Legislation introduced in the California state senate this week seeks to ensure that people renting out homes or rooms on sites like AirBnB pay visitor taxes on those rentals.
More than 400 cities and 55 counties in California allow residents to rent out part or all of their homes and levy a transit occupancy tax on those rentals. But payment is sporadic and municipalities often have no way of knowing who in their community should be paying the tax.
Senate Bill 593 would require operators of vacation rental services like AirBnB to report to local authorities the location of the residences, the number of nights they were occupied by visitors and the amount paid for the rentals. Cities could then use that information to ensure they get the taxes they're owed.
San Francisco has raised over $200 million per year from the tax in recent years, and some of that is lost to private room rentals. The money typically pays for government services associated with non-residents, such as transport systems and tourist attractions.
"The Sharing Economy is all about sharing in our states prosperity and that means taking care of our roads, parks and making sure our communities are safe," said the bill's sponsor, Senator Mike McGuire, a Democrat for Healdsburg, in a statement.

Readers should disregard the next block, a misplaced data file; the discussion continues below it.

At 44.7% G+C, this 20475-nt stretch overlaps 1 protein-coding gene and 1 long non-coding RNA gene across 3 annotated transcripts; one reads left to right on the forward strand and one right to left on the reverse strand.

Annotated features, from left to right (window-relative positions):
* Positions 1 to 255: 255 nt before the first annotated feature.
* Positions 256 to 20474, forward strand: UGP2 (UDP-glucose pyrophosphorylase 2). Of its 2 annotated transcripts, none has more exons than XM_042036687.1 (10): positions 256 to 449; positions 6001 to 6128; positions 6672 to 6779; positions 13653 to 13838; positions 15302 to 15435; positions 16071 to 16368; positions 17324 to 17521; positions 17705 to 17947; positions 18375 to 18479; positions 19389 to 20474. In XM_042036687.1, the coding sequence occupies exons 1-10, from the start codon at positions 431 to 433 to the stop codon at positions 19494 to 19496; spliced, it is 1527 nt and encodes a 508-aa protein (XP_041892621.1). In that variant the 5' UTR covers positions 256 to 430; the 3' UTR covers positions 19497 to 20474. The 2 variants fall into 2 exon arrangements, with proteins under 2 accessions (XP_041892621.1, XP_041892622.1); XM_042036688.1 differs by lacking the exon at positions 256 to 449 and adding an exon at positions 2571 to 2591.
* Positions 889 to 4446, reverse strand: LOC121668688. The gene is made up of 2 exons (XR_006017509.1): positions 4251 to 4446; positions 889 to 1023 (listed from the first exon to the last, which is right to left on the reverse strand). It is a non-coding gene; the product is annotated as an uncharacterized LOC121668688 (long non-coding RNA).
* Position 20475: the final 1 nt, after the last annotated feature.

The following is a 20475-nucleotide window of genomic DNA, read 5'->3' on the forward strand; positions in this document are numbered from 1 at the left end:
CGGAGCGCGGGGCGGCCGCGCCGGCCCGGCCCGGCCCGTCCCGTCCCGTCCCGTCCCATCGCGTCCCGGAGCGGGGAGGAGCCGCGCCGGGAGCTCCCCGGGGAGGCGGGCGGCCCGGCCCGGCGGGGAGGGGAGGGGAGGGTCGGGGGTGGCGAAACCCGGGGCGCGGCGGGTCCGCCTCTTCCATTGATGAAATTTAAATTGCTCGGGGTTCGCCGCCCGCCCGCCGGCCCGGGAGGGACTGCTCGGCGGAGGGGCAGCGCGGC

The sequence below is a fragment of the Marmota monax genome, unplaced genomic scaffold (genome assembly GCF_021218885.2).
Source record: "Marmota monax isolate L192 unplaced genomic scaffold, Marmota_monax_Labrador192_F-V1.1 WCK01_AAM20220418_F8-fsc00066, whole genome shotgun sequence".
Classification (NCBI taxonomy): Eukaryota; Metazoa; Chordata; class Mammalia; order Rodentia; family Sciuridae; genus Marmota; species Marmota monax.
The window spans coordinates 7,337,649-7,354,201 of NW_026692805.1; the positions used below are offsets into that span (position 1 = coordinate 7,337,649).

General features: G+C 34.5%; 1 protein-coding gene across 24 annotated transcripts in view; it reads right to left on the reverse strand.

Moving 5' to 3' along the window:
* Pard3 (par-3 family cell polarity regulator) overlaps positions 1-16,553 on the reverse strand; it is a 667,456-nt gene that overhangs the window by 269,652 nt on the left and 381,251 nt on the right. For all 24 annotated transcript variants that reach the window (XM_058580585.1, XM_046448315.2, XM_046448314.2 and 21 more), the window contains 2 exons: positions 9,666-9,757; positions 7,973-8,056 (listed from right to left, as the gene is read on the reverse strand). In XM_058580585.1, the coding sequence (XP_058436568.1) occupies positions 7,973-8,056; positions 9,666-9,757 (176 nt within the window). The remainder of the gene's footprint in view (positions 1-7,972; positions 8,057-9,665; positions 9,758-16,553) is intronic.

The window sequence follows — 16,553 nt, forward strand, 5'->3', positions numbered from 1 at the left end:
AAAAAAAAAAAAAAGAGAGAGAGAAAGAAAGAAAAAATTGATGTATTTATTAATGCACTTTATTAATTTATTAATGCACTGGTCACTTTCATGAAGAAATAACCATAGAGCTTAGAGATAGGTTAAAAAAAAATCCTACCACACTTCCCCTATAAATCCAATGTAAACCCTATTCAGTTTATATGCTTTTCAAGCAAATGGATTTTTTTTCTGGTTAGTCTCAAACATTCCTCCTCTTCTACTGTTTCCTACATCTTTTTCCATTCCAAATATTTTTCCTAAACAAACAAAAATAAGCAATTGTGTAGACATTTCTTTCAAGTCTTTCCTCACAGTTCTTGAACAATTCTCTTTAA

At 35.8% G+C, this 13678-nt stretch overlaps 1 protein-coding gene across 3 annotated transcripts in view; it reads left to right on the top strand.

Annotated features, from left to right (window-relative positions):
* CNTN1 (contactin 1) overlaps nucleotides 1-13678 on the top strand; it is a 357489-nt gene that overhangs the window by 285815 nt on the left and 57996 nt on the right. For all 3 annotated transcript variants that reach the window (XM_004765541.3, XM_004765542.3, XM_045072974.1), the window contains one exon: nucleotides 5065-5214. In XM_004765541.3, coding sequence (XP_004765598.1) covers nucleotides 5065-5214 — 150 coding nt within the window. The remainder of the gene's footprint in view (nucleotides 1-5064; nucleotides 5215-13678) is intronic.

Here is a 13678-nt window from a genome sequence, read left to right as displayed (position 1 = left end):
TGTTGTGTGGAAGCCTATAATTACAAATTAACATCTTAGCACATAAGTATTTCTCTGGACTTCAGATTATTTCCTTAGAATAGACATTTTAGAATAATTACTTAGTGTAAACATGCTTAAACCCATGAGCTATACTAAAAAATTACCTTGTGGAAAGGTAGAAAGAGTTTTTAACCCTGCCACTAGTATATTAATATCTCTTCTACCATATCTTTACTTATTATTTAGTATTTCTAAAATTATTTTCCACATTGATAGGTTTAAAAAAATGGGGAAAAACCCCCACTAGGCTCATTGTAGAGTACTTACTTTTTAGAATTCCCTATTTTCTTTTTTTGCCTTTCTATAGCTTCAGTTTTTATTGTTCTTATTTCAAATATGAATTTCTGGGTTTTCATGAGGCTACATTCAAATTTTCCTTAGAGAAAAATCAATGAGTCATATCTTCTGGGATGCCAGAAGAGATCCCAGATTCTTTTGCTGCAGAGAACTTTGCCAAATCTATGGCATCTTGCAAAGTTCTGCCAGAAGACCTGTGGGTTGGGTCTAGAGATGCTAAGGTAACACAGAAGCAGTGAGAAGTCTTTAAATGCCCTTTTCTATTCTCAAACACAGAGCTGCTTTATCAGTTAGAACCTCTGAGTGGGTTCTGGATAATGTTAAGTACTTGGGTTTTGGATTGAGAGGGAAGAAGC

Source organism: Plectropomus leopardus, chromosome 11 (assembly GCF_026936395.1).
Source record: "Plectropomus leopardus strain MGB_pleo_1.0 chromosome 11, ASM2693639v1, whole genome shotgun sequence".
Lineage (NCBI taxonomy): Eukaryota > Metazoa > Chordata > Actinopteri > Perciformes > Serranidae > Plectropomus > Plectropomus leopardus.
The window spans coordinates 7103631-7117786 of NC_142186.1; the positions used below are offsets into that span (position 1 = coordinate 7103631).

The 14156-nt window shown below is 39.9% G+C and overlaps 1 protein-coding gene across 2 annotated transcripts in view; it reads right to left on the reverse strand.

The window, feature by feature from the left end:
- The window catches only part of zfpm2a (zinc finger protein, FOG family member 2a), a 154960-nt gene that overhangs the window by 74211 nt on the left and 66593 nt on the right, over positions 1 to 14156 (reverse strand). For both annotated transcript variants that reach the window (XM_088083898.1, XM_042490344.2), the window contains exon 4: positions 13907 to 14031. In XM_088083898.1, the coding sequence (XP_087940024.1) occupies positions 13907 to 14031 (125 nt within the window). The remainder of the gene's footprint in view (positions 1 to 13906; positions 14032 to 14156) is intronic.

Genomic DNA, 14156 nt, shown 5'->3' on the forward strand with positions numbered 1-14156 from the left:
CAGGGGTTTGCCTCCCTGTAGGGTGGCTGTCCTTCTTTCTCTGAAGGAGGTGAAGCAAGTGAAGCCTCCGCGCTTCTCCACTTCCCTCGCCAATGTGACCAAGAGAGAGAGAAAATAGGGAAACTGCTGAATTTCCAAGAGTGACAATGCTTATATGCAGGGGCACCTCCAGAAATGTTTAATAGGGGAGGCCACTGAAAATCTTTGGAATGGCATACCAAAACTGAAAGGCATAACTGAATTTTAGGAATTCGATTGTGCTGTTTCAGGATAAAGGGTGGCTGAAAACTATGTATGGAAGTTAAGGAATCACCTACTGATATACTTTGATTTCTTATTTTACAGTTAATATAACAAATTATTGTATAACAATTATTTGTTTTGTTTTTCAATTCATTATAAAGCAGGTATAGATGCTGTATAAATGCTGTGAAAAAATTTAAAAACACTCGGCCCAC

The bill would also stop vacation rental platforms from allowing rentals in communities where they are prohibited by local ordinance.
It also allows cities to establish local laws that would levy fines for non-compliance. A first offense could be fined at up to $1,000 per day, a second violation could be fined at up to $2,000 per day and subsequent violations at up to $5,000 per day.
AirBnB already collects transit occupancy tax automatically on rentals in a handful of areas, including two in California: San Francisco and San Jose, which levy a respective 14 percent and 10 percent tax on rentals of less than a month. The site also collects taxes on behalf of Washington, D.C.; Chicago, Illinios; Multnomah County and Portland in Oregon; and Amsterdam in The Netherlands.
Martyn Williams covers mobile telecoms, Silicon Valley and general technology breaking news for The IDG News Service. Follow Martyn on Twitter at @martyn_williams. Martyn's e-mail address is firstname.lastname@example.org